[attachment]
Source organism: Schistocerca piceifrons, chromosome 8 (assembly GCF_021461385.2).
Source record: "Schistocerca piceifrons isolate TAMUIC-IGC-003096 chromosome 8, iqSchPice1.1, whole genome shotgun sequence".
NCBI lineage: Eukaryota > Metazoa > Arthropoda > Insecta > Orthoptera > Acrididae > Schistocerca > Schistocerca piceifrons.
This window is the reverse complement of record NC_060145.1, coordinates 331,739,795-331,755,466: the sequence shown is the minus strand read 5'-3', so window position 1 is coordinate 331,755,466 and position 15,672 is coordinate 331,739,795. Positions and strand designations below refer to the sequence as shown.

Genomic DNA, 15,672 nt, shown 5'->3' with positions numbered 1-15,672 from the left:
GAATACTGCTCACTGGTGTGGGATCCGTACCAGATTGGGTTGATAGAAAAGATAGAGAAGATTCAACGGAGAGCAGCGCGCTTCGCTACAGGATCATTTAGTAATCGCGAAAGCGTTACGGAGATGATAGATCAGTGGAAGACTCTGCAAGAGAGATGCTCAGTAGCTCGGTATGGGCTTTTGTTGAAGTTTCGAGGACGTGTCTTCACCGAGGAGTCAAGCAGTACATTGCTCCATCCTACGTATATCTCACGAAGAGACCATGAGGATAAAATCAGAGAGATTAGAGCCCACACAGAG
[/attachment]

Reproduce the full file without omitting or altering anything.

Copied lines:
Source organism: Schistocerca piceifrons, chromosome 8 (assembly GCF_021461385.2).
Source record: "Schistocerca piceifrons isolate TAMUIC-IGC-003096 chromosome 8, iqSchPice1.1, whole genome shotgun sequence".
NCBI lineage: Eukaryota > Metazoa > Arthropoda > Insecta > Orthoptera > Acrididae > Schistocerca > Schistocerca piceifrons.
This window is the reverse complement of record NC_060145.1, coordinates 331,739,795-331,755,466: the sequence shown is the minus strand read 5'-3', so window position 1 is coordinate 331,755,466 and position 15,672 is coordinate 331,739,795. Positions and strand designations below refer to the sequence as shown.

Genomic DNA, 15,672 nt, shown 5'->3' with positions numbered 1-15,672 from the left:
GAATACTGCTCACTGGTGTGGGATCCGTACCAGATTGGGTTGATAGAAAAGATAGAGAAGATTCAACGGAGAGCAGCGCGCTTCGCTACAGGATCATTTAGTAATCGCGAAAGCGTTACGGAGATGATAGATCAGTGGAAGACTCTGCAAGAGAGATGCTCAGTAGCTCGGTATGGGCTTTTGTTGAAGTTTCGAGGACGTGTCTTCACCGAGGAGTCAAGCAGTACATTGCTCCATCCTACGTATATCTCACGAAGAGACCATGAGGATAAAATCAGAGAGATTAGAGCCCACACAGAG